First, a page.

A wisp of a girl, the apple of her father’s eye. A girl who that morning woke up in the bedroom of her childhood home, smelling all the old familiar smells, listening to her mother’s voice, grown a bit husky through the years, a life lived to its middle.
Not like her. The girl runner died at 27. Just five years out of college. A kid. Just a kid.
A high achieving kid, through and through – the kind of girl, I bet, who ran all kinds of races in her head: career, classroom, relationships … her dad keeping score for her too in Princeton. Did all the races tire her out? Look at her pictures in the newspapers. She looks beautiful in some photos, thin and tired in others. Her brown eyes expressionless, even sad.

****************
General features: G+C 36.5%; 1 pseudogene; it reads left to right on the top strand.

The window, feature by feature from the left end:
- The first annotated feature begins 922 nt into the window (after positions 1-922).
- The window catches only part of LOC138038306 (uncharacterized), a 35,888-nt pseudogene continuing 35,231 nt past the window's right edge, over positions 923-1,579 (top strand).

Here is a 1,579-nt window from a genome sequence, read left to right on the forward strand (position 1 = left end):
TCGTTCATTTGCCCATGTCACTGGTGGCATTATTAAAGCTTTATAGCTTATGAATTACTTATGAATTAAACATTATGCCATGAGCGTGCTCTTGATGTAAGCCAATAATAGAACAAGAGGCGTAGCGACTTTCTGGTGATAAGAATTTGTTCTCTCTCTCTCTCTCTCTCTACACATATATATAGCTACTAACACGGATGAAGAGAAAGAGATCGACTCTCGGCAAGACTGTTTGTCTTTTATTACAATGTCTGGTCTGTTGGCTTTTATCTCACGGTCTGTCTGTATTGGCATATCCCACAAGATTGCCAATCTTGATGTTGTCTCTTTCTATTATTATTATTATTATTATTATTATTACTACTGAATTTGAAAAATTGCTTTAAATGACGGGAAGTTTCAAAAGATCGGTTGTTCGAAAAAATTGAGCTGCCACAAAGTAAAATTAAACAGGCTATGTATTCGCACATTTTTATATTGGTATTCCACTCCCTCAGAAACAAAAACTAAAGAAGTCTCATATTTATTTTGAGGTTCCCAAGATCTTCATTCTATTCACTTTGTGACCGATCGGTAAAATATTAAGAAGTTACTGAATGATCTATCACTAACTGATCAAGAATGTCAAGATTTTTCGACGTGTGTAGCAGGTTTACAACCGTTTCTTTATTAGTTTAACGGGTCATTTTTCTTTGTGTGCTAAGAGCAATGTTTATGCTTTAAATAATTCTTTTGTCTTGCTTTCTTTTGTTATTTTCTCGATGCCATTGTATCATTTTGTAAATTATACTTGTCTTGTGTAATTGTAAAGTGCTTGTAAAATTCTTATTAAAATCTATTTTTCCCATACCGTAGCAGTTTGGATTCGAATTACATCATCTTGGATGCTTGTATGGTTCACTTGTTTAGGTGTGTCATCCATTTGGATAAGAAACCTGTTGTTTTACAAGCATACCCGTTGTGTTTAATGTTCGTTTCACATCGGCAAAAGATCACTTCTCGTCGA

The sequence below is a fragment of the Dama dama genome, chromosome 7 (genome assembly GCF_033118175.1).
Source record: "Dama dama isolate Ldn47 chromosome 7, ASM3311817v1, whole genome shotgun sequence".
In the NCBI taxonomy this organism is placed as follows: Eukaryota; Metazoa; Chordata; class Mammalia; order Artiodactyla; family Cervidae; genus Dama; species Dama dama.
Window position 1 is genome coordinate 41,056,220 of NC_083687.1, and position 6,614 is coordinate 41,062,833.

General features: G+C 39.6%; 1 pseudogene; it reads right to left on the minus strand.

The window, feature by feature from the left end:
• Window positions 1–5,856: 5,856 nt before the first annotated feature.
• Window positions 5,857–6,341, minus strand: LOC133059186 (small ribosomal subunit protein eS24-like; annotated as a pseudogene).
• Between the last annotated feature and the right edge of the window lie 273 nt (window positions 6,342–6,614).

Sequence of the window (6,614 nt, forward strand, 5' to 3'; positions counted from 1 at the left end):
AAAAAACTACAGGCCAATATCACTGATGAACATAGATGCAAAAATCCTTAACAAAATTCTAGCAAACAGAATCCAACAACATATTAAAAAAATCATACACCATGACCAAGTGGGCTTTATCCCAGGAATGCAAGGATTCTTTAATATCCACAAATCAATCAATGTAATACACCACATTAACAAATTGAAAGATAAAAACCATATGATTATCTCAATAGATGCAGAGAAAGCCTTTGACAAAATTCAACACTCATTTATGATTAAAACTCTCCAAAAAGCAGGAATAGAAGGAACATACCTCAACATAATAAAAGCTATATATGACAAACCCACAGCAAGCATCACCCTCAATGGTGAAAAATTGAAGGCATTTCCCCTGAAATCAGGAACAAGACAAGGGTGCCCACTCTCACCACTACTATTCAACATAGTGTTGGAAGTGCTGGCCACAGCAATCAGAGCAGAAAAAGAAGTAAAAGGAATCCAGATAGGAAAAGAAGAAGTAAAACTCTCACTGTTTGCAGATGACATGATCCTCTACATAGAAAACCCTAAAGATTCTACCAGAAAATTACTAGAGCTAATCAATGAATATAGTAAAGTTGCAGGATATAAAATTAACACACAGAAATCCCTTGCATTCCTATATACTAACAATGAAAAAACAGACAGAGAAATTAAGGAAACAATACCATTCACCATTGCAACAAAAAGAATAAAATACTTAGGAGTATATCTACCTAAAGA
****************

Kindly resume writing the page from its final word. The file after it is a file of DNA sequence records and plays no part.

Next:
She was raised in an upper-middle class Worcester County town – the best we’ve got! exclusive, 99% white, loaded with 1-percenters! The evening before she was murdered her dad took her out to dinner to the best, most expensive, most exclusive feeling restaurant in Worcester! The Chop House! Money and status…and love.
I was a runner in college, a little younger than the Princeton girl when I ran. No teams, no races, no marathons for this non-athlete – even though I could run comfortably for an hour. Running for myself. By myself. With my thoughts, my impressions. In Amherst, while a student at the University of Massachusetts. To be awed by the Amherst countryside – to see the tobacco leaves fat and heavy in the rain, to see the cows in the barnyard together, big snouts touching big rumps.